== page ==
Today we’re talking to Max Levin, former Israeli Defense Force soldier and author of the recently published Under The Stretcher (Red Penguin Books). Under The Stretcher tells Max’s story, from growing up in St. Louis to entering the battlefield in and around Israel in 2014’s “Operation Protective Edge.” The book then takes you through the aftermath of the war, Max’s shrapnel wound to his head, and the psychological changes from being a soldier at war to a soldier at peace. A percentage of the proceeds from Under the Stretcher will be donated to B’Shvil Hamachar (On the path to tomorrow), an Israeli nonprofit organization. Max has quite the story; he received the equivalent of an Israeli Purple Heart and an award of excellence for his team’s performance in the Operation, so we’re excited to share this interview with you!
Tell us about yourself - why was it important for you to write Under the Stretcher and put your story out into the world?
The story of me writing this book began when I was injured due to a bomb exploding, during Operation Protective Edge. As I sat there in the hospital, my mother had mentioned that I had a very interesting service and I should write it down in order to remember everything perfectly. That way, as I got older, it would be something for me to pass down to future generations. Then as I began to write, I understood that my experience, although unique in many parts, was in many ways the typical “American joining the IDF” experience. And although it may not seem like there are many, there is a strong community out there of like-minded people. So this book became a bigger piece to not only tell my story, but in many ways, tell our story to the world. Furthermore, I wrote this book as a way to honor and remember my dear friends who fell in defense of the land of Israel during Operation Protective Edge, Israel’s last war.
So in a short sentence, one could say I started writing this book because my Jewish mother told me to.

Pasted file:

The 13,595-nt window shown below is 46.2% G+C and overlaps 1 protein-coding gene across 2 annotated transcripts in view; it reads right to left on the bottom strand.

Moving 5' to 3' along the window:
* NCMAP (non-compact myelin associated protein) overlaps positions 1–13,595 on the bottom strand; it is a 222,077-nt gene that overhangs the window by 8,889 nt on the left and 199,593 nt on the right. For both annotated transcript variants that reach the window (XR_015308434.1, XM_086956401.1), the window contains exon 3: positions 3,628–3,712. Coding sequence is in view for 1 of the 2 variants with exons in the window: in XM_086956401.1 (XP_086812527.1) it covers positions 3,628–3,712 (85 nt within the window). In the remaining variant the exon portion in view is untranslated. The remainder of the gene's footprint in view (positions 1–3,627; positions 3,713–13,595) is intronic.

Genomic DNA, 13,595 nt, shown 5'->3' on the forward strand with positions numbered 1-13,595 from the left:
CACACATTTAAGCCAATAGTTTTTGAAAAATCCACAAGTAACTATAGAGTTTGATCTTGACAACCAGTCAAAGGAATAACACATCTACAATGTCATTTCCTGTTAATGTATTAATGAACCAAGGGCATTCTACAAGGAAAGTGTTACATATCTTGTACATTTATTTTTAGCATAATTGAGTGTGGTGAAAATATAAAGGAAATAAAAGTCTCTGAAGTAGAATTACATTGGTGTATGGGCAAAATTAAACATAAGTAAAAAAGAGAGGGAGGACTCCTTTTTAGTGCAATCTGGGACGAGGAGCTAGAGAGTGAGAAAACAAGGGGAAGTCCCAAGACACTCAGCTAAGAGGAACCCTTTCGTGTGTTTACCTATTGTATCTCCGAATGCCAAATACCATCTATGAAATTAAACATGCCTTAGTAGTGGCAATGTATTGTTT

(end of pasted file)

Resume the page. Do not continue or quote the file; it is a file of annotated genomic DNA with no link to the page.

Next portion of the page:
What was the process like while writing the book and how long did it take?
I do not consider myself a strong writer, and I am sure many of my past English teachers would agree with that statement. So, the process took a fairly long time with many rewrites, edits, and a lot of help from friends. Overall, from the moment I started making journal entries in the notes section of my iPhone and began compiling them into a real singular story, it was a total of 6 years: from 2015, when I finished the army, to 2021 when I finally published it. However, it is important for me to add that during that time, I graduated from University and began my career in consulting/finance. So, although I was working on the book during those 6 years, it was never my main focus.
Which chapter was your favorite to write?
The Intro and the Epilogue were my favorites. The intro was a favorite because I always enjoy writing a good hook, and hunting down a terrorist is a fun one to write. It was a lot less fun to live, I will add. As for the epilogue, that part of the book gives a view on the try-outs for the special forces, which I have never seen written down before and of which I was very privileged to have experienced. I give the view of a special forces try out for the side of the inspector. I am happy to say it has already begun helping new recruits with their own tryouts.
Was there anything you weren’t able to include in the book that you wish you had?
There’s about 4 months’ worth of stories I wish I could have written down, but due to security concerns that is impossible.
How did you feel once you knew the book was ready to go out into the world?
Nervous. The book is essentially a put together version of my diary. For people to be reading my diary, especially people who have never met me before, and to immediately start to put together a picture of who I am as a person based on my most challenging experiences really made me very nervous. However, since it has been published, I have been very thrilled with how people have received the book and I am glad they have taken it so well.
What advice would you give to aspiring authors, especially those writing about real life experiences?
It’s really tough to write a book, so all the power to those going through it. Keep up the good fight. For me, writing about real life always felt much easier. I would just write down what happened. Focus on the emotions and small details of every event that others may not even think twice about. Thus, beginning to paint a picture of words very much like a painting on a canvas. But I guess my number one piece of advice is don’t take it too seriously and throw in a joke every now and then. I love comedy and it’s rare for a book to make someone laugh out loud. I really appreciate it when one does.